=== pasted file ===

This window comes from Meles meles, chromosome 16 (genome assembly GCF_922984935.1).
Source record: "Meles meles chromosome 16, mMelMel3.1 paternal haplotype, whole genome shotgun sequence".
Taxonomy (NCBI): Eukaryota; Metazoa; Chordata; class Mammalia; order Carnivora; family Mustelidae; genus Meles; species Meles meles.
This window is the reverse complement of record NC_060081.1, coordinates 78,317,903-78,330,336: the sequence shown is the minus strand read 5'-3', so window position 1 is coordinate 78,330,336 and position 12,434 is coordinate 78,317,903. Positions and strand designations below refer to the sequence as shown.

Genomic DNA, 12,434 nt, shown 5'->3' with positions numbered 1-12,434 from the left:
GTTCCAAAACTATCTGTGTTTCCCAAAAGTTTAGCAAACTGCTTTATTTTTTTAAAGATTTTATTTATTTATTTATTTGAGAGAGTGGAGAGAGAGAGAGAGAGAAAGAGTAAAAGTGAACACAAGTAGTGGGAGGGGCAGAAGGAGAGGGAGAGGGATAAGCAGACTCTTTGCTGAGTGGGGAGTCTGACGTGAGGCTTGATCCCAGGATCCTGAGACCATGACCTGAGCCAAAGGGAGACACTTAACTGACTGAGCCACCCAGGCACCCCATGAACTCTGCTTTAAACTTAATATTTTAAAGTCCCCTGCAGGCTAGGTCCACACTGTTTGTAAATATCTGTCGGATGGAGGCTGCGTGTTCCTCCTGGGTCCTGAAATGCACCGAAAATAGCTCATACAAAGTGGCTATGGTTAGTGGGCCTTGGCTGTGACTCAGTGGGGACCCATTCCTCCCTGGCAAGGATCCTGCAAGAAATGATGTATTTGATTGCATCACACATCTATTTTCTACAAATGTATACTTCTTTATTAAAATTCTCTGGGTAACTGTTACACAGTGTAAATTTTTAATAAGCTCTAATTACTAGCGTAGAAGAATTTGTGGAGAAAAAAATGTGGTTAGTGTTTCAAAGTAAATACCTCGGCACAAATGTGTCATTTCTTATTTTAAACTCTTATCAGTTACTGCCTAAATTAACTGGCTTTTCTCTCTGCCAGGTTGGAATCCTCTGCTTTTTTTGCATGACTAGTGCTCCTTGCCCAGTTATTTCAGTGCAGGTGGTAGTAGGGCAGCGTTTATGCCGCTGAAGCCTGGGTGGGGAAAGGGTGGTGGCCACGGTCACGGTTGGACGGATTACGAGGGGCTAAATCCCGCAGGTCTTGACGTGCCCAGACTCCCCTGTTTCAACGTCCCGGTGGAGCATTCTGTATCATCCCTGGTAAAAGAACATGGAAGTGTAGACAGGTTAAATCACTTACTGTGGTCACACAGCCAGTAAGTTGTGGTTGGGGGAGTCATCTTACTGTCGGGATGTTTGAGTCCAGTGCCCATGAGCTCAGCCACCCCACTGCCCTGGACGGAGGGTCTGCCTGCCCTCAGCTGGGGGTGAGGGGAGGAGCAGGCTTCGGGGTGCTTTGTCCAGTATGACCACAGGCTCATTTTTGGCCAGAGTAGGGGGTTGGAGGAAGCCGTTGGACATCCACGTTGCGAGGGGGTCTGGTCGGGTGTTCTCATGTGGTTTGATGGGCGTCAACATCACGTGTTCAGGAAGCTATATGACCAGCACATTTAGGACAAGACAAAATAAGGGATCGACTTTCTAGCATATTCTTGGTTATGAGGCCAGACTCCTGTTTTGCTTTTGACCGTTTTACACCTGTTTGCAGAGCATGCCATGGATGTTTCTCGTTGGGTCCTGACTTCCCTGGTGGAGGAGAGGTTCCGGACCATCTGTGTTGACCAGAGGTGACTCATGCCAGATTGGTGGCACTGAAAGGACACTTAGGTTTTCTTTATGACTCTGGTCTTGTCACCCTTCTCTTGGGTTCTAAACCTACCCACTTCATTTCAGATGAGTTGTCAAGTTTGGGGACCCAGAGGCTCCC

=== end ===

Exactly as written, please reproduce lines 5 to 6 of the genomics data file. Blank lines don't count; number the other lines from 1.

Genomic DNA, 12,434 nt, shown 5'->3' with positions numbered 1-12,434 from the left:
GTTCCAAAACTATCTGTGTTTCCCAAAAGTTTAGCAAACTGCTTTATTTTTTTAAAGATTTTATTTATTTATTTATTTGAGAGAGTGGAGAGAGAGAGAGAGAGAAAGAGTAAAAGTGAACACAAGTAGTGGGAGGGGCAGAAGGAGAGGGAGAGGGATAAGCAGACTCTTTGCTGAGTGGGGAGTCTGACGTGAGGCTTGATCCCAGGATCCTGAGACCATGACCTGAGCCAAAGGGAGACACTTAACTGACTGAGCCACCCAGGCACCCCATGAACTCTGCTTTAAACTTAATATTTTAAAGTCCCCTGCAGGCTAGGTCCACACTGTTTGTAAATATCTGTCGGATGGAGGCTGCGTGTTCCTCCTGGGTCCTGAAATGCACCGAAAATAGCTCATACAAAGTGGCTATGGTTAGTGGGCCTTGGCTGTGACTCAGTGGGGACCCATTCCTCCCTGGCAAGGATCCTGCAAGAAATGATGTATTTGATTGCATCACACATCTATTTTCTACAAATGTATACTTCTTTATTAAAATTCTCTGGGTAACTGTTACACAGTGTAAATTTTTAATAAGCTCTAATTACTAGCGTAGAAGAATTTGTGGAGAAAAAAATGTGGTTAGTGTTTCAAAGTAAATACCTCGGCACAAATGTGTCATTTCTTATTTTAAACTCTTATCAGTTACTGCCTAAATTAACTGGCTTTTCTCTCTGCCAGGTTGGAATCCTCTGCTTTTTTTGCATGACTAGTGCTCCTTGCCCAGTTATTTCAGTGCAGGTGGTAGTAGGGCAGCGTTTATGCCGCTGAAGCCTGGGTGGGGAAAGGGTGGTGGCCACGGTCACGGTTGGACGGATTACGAGGGGCTAAATCCCGCAGGTCTTGACGTGCCCAGACTCCCCTGTTTCAACGTCCCGGTGGAGCATTCTGTATCATCCCTGGTAAAAGAACATGGAAGTGTAGACAGGTTAAATCACTTACTGTGGTCACACAGCCAGTAAGTTGTGGTTGGGGGAGTCATCTTACTGTCGGGATGTTTGAGTCCAGTGCCCATGAGCTCAGCCACCCCACTGCCCTGGACGGAGGGTCTGCCTGCCCTCAGCTGGGGGTGAGGGGAGGAGCAGGCTTCGGGGTGCTTTGTCCAGTATGACCACAGGCTCATTTTTGGCCAGAGTAGGGGGTTGGAGGAAGCCGTTGGACATCCACGTTGCGAGGGGGTCTGGTCGGGTGTTCTCATGTGGTTTGATGGGCGTCAACATCACGTGTTCAGGAAGCTATATGACCAGCACATTTAGGACAAGACAAAATAAGGGATCGACTTTCTAGCATATTCTTGGTTATGAGGCCAGACTCCTGTTTTGCTTTTGACCGTTTTACACCTGTTTGCAGAGCATGCCATGGATGTTTCTCGTTGGGTCCTGACTTCCCTGGTGGAGGAGAGGTTCCGGACCATCTGTGTTGACCAGAGGTGACTCATGCCAGATTGGTGGCACTGAAAGGACACTTAGGTTTTCTTTATGACTCTGGTCTTGTCACCCTTCTCTTGGGTTCTAAACCTACCCACTTCATTTCAGATGAGTTGTCAAGTTTGGGGACCCAGAGGCTCCC